David Bourget (Western Ontario)
David Chalmers (ANU, NYU)
Rafael De Clercq
Ezio Di Nucci
Jack Alan Reynolds
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Canadian Journal of Philosophy 31 (4):455 - 480 (2001)
Hillary Putnam has famously argued that we can know that we are not brains in a vat because the hypothesis that we are is self-refuting. While Putnam's argument has generated interest primarily as a novel response to skepticism, his original use of the brain in a vat scenario was meant to illustrate a point about the "mind/world relationship." In particular, he intended it to be part of an argument against the coherence of metaphysical realism, and thus to be part of a defense of his conception of truth as idealized rational acceptability. Putnam's conclusions about the scenario are, however, actually out of line with central and plausible aspects of his own account of the relationship between our minds and the world. Reflections on semantics give us no compelling reason to suppose that claims like "I am a brain in a vat" could not turn out to be true.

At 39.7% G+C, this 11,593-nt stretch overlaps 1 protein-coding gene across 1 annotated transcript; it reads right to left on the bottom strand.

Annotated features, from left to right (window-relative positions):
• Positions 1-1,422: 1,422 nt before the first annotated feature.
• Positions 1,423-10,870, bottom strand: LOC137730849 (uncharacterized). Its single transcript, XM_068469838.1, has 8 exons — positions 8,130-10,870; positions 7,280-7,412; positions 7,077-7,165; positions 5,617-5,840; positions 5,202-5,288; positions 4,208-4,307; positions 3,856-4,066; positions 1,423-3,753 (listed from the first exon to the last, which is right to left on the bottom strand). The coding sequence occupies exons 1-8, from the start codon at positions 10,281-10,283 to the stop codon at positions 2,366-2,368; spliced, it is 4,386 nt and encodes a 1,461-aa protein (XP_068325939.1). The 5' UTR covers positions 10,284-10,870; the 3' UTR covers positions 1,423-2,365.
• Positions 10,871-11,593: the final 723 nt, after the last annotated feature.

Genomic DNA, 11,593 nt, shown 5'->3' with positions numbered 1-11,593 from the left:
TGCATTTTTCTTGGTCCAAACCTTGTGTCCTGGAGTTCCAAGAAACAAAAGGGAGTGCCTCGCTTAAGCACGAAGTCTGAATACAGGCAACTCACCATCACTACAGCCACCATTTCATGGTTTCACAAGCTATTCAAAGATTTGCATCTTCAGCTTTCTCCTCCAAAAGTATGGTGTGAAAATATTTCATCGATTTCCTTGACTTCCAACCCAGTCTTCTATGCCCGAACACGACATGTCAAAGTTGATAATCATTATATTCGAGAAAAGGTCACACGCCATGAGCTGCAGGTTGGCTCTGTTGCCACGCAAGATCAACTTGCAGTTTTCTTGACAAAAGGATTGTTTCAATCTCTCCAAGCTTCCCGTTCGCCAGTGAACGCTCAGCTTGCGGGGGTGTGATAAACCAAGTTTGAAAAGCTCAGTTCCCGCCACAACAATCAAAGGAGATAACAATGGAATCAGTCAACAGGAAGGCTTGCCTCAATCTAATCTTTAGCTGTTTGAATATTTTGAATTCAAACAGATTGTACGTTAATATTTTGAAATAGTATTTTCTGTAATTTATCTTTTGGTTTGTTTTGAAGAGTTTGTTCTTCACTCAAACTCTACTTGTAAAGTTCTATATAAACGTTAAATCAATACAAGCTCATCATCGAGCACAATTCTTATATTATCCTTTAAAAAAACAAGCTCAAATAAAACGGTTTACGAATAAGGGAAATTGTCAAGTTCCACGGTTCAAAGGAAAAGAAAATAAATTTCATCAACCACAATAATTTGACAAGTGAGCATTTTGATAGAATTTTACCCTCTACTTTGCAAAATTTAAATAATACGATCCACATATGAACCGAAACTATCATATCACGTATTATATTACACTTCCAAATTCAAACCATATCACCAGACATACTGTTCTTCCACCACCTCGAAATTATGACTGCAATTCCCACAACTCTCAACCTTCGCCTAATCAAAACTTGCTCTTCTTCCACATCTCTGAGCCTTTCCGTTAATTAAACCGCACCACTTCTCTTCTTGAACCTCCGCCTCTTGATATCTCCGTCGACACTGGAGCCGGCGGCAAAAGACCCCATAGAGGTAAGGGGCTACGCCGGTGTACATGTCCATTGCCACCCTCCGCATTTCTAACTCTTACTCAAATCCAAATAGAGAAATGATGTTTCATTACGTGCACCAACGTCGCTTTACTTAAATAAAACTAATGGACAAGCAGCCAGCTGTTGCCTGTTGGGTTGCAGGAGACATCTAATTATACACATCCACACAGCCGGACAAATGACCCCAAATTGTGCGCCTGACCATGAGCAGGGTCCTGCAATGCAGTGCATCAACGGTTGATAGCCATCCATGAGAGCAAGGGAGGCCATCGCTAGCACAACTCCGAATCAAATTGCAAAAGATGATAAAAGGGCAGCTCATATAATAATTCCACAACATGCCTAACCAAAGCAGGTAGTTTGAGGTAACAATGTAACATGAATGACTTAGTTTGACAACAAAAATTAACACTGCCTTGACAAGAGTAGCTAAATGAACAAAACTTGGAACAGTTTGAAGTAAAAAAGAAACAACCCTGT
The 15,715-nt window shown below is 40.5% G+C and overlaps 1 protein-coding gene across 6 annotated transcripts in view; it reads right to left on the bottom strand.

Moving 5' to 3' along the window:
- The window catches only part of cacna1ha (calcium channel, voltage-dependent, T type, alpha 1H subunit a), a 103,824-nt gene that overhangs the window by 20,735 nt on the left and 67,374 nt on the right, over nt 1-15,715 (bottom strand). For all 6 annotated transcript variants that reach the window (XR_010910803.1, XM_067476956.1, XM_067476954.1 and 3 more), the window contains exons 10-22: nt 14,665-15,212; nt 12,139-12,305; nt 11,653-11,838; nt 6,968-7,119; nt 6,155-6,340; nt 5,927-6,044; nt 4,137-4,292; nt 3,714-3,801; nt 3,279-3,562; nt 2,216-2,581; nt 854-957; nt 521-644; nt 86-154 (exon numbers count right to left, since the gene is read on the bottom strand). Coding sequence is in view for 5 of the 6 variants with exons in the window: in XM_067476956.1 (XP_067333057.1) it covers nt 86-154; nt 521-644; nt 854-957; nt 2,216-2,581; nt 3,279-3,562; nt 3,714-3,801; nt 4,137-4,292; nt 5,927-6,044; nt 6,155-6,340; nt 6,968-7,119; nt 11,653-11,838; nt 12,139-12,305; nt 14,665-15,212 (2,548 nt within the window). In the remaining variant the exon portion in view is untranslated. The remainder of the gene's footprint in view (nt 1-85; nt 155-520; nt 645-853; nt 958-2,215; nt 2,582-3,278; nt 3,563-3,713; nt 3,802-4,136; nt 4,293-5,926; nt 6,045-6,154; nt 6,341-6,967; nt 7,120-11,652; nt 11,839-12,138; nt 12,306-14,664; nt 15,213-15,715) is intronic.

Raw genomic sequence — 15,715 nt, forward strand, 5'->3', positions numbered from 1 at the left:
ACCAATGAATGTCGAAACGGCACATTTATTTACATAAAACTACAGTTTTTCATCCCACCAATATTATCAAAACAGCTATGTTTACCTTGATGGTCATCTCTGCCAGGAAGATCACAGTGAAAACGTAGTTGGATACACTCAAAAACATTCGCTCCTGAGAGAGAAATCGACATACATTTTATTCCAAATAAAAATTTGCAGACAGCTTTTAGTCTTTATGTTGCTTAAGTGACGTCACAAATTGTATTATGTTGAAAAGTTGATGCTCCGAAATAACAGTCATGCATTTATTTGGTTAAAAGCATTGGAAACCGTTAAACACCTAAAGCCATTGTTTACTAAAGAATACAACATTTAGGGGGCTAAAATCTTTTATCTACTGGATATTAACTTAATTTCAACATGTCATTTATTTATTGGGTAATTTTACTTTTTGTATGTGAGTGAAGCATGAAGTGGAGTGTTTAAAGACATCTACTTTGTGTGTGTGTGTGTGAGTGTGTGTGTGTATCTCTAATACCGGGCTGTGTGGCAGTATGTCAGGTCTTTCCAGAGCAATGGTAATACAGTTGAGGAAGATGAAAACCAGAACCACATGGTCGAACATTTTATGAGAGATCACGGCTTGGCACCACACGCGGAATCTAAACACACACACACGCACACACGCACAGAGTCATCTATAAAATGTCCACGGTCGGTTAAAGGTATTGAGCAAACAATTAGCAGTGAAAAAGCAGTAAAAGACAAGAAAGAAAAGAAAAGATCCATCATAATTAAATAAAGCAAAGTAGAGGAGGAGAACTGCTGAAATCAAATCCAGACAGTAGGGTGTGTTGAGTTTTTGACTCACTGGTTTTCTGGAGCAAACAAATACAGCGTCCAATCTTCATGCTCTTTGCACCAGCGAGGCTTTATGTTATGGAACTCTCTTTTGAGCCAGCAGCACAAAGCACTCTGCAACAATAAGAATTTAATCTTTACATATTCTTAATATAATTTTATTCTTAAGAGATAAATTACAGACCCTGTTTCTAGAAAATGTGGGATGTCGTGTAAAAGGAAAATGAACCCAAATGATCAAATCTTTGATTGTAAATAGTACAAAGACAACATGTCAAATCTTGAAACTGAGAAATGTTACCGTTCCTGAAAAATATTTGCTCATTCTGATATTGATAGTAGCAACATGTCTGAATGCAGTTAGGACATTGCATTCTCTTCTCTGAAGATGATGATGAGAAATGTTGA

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References found in this work BETA
Hilary Putnam (1975). Philosophy and Our Mental Life. In Mind, Language, and Reality. Cambridge University Press
Citations of this work BETA
Henry Jackman (2005). Intuitions and Semantic Theory. Metaphilosophy 36 (3):363-380.
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